This locomotive has a motor in the rear of the boiler which drives the rear axle.  The other wheels, just like the real thing, are driven by the connecting rods on the side.

However this particular model suffers from cracked axles causing an issue with the quartering. But what does that mean?

Well, as each driving wheel picks up power from the rails the axle needs to be electrically isolated to prevent it from shorting and this is done with a plastic axle.  Each metal wheel has a peg at the center which fixes into the plastic axle.  Below you can see the chassis upside-down with the base removed.  Between each driving wheel you can see the plastic axle and between the rear wheel set is an axle with a gear which is driven by the motor.

This all works well untill the plastic becomes weaker with age and the pressure of the wheels turning causes it to crack.  In the photo below you can see the crack line running through the original axle.

When it’s cracked like this the peg on the wheel will not be fixed tightly into the axle and the wheel can move differently to the wheel on the other side of the axle.  And it’s this which causes the quartering issue.  Quartering is a name given to the positioning of each wheel relative to the cylinder and piston.  In the image below you can see all the wheels are connected to the connecting rod at the same point.  Half way around the wheel on the left hand side, or at the 3rd quarter point.  And the piston will be all the way to the front of the cylinder.

At the same time on the other side of the locomotive the wheels are all connected at the top of the wheel or the 1st quarter point.  And the piston will be in the middle of the cylinder.

All steam engines are offset like this, although some are a bit different if they have more cylinders, but it’s this offset which ensures one cylinder can always push on the wheels no matter where the locomotive stops.  If both side rods were in the same position and the locomotive stopped with the cylinders in the middle of a stroke, it would be nearly impossible to get it going again.  So either side of an axle a driving wheel is positioned a quarter of a turn apart.   But if the axle doesn’t grip the wheels then they get out of sync, the side rods get jammed up and the locomotive stops moving.  And that is exactly what has happened to this locomotive.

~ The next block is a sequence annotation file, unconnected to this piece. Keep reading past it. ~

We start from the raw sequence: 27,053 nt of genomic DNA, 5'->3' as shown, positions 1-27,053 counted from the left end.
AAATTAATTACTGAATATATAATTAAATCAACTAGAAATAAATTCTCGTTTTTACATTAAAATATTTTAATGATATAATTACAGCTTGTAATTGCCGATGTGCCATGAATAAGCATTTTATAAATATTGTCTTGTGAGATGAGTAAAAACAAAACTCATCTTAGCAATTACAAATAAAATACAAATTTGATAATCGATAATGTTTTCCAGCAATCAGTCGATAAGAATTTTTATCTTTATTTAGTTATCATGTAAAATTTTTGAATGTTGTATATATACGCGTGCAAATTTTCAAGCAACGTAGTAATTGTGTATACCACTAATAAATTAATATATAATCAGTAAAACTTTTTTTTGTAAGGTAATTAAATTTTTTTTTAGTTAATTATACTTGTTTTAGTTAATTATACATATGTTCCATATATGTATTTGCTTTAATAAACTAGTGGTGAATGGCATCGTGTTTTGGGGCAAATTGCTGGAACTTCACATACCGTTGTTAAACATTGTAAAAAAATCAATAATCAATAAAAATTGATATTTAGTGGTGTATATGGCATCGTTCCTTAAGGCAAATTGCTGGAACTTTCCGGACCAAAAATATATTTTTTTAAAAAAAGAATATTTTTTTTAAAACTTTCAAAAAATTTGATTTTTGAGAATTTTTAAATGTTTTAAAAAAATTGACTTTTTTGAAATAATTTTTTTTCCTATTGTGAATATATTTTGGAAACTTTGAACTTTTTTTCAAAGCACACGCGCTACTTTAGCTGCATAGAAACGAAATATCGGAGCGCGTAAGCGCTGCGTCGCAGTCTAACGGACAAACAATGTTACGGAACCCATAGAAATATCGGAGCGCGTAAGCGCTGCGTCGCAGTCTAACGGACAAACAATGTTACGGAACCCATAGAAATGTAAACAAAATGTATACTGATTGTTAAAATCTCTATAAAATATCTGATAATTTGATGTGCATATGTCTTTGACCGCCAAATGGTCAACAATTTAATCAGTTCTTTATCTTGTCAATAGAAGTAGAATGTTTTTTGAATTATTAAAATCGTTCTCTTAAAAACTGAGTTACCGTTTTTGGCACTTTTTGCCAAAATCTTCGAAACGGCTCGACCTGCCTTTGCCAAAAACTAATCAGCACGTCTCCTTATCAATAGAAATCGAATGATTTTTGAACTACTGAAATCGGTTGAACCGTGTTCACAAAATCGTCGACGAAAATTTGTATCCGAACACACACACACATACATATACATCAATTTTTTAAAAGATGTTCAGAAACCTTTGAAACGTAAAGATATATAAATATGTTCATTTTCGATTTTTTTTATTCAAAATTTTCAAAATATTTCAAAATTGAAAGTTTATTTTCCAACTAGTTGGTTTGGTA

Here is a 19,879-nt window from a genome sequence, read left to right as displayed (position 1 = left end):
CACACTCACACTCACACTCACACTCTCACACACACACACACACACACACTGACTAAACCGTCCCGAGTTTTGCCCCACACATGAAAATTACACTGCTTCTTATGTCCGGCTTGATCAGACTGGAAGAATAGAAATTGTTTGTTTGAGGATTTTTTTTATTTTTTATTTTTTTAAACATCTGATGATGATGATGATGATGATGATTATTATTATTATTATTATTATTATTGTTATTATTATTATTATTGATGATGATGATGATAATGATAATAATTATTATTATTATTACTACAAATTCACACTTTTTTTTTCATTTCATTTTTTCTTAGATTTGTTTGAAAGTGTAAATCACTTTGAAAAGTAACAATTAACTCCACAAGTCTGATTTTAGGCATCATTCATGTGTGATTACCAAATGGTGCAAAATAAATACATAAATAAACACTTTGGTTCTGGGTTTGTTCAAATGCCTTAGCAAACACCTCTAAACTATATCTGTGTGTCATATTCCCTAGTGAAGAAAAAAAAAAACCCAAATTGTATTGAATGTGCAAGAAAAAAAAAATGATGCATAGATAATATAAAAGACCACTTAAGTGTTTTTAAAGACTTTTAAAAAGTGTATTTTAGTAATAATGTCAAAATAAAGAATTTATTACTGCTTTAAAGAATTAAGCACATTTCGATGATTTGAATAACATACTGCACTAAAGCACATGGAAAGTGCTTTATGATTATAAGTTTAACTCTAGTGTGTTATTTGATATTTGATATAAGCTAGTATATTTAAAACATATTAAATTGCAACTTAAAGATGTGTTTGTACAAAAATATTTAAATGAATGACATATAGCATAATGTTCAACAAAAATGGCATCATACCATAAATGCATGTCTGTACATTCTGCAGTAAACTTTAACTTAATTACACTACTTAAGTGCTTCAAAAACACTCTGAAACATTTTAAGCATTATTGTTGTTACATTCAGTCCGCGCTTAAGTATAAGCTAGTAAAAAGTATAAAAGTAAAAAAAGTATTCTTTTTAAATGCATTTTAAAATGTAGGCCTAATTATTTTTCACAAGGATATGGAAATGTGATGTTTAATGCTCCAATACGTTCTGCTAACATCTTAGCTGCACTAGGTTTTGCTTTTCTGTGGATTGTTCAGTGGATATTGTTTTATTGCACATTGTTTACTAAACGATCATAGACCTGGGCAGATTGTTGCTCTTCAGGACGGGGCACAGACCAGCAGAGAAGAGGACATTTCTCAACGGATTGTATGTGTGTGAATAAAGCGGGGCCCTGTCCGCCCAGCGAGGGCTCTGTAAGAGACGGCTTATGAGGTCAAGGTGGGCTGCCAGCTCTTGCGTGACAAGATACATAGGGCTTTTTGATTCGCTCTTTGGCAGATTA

However, there is a simple solution.  I have drawn a replacement set of axles and 3D printed them in Shapeways Frosted Ultra Detail material which is accurate and hard-wearing, so ideal for this replacement part.

Yes, I know the original had a square section in the middle but out of the three I’ve changed only one of them did and I don’t know why. The other two had round sections and as I could see no reason for it being square I made them all round. If anyone does know why, please get in touch.

And as you can see in the image of the chassis the axles fit well.  The wheels push in with a tight fit and stay at the correct quarter spacing.

I’ll be making these axles available soon in my Shapeways shop so if you also have a Bachmann HO 4-8-4 with spit axles you’ll be able to fix it and keep it running.